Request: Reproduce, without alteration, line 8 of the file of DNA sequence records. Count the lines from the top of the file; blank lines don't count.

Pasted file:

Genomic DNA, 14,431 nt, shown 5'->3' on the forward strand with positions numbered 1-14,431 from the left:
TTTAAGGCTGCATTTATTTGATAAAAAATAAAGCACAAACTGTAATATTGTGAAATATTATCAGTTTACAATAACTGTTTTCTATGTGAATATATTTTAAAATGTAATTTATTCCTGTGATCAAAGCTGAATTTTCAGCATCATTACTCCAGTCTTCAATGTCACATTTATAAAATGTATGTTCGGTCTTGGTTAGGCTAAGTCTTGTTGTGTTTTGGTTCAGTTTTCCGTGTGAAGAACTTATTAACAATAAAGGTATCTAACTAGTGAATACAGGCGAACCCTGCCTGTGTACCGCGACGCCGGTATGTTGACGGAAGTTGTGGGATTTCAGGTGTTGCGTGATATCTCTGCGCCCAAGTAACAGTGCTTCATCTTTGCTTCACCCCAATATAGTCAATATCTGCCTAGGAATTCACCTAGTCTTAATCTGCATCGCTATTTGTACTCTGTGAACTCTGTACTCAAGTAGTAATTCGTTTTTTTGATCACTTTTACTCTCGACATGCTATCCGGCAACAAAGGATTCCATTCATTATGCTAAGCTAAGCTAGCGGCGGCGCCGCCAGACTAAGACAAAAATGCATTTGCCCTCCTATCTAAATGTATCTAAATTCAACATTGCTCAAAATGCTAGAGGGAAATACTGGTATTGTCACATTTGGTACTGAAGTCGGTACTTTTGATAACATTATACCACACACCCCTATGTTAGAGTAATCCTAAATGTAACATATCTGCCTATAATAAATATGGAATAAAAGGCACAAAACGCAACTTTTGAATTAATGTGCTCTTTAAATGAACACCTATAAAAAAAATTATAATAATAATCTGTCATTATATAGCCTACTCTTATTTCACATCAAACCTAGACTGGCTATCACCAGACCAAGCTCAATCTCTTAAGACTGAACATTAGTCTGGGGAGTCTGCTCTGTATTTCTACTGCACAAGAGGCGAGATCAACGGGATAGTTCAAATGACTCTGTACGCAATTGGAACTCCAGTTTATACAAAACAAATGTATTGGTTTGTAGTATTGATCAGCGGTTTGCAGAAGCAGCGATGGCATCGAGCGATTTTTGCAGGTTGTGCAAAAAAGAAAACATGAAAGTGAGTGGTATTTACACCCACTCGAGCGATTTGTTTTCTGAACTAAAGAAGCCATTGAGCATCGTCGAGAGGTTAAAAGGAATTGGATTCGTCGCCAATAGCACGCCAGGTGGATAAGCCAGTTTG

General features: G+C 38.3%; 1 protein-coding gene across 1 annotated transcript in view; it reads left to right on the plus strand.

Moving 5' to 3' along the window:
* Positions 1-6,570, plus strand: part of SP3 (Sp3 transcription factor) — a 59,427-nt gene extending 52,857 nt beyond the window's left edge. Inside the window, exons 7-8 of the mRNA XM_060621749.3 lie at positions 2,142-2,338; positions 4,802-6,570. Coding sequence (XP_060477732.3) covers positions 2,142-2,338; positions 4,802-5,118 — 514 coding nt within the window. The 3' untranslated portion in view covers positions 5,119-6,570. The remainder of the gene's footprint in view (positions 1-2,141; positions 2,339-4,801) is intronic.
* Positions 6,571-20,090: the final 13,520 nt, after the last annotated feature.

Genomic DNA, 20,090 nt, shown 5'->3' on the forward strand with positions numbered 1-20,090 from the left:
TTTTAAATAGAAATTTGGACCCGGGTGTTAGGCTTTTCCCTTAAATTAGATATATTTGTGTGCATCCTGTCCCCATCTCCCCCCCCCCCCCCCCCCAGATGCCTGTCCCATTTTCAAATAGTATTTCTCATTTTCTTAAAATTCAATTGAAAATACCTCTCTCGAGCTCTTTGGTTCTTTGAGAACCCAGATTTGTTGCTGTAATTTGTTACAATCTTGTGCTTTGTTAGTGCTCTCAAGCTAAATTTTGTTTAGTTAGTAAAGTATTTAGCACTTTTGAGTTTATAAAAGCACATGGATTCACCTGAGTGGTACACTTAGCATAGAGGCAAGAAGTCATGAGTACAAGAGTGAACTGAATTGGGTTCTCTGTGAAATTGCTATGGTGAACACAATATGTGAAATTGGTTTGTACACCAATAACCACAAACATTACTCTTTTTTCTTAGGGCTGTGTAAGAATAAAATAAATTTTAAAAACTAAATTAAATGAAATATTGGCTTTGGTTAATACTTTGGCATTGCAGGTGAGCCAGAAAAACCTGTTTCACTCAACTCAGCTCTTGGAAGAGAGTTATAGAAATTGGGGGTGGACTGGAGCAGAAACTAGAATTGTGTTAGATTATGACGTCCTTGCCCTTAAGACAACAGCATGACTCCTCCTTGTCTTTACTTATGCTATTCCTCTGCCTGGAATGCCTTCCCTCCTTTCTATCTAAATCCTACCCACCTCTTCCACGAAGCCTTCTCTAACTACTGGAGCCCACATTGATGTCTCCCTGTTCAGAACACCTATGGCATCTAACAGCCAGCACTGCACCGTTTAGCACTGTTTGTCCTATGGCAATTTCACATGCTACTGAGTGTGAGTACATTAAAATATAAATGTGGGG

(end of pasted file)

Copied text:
TTTTAAATAGAAATTTGGACCCGGGTGTTAGGCTTTTCCCTTAAATTAGATATATTTGTGTGCATCCTGTCCCCATCTCCCCCCCCCCCCCCCCCCAGATGCCTGTCCCATTTTCAAATAGTATTTCTCATTTTCTTAAAATTCAATTGAAAATACCTCTCTCGAGCTCTTTGGTTCTTTGAGAACCCAGATTTGTTGCTGTAATTTGTTACAATCTTGTGCTTTGTTAGTGCTCTCAAGCTAAATTTTGTTTAGTTAGTAAAGTATTTAGCACTTTTGAGTTTATAAAAGCACATGGATTCACCTGAGTGGTACACTTAGCATAGAGGCAAGAAGTCATGAGTACAAGAGTGAACTGAATTGGGTTCTCTGTGAAATTGCTATGGTGAACACAATATGTGAAATTGGTTTGTACACCAATAACCACAAACATTACTCTTTTTTCTTAGGGCTGTGTAAGAATAAAATAAATTTTAAAAACTAAATTAAATGAAATATTGGCTTTGGTTAATACTTTGGCATTGCAGGTGAGCCAGAAAAACCTGTTTCACTCAACTCAGCTCTTGGAAGAGAGTTATAGAAATTGGGGGTGGACTGGAGCAGAAACTAGAATTGTGTTAGATTATGACGTCCTTGCCCTTAAGACAACAGCATGACTCCTCCTTGTCTTTACTTATGCTATTCCTCTGCCTGGAATGCCTTCCCTCCTTTCTATCTAAATCCTACCCACCTCTTCCACGAAGCCTTCTCTAACTACTGGAGCCCACATTGATGTCTCCCTGTTCAGAACACCTATGGCATCTAACAGCCAGCACTGCACCGTTTAGCACTGTTTGTCCTATGGCAATTTCACATGCTACTGAGTGTGAGTACATTAAAATATAAATGTGGGG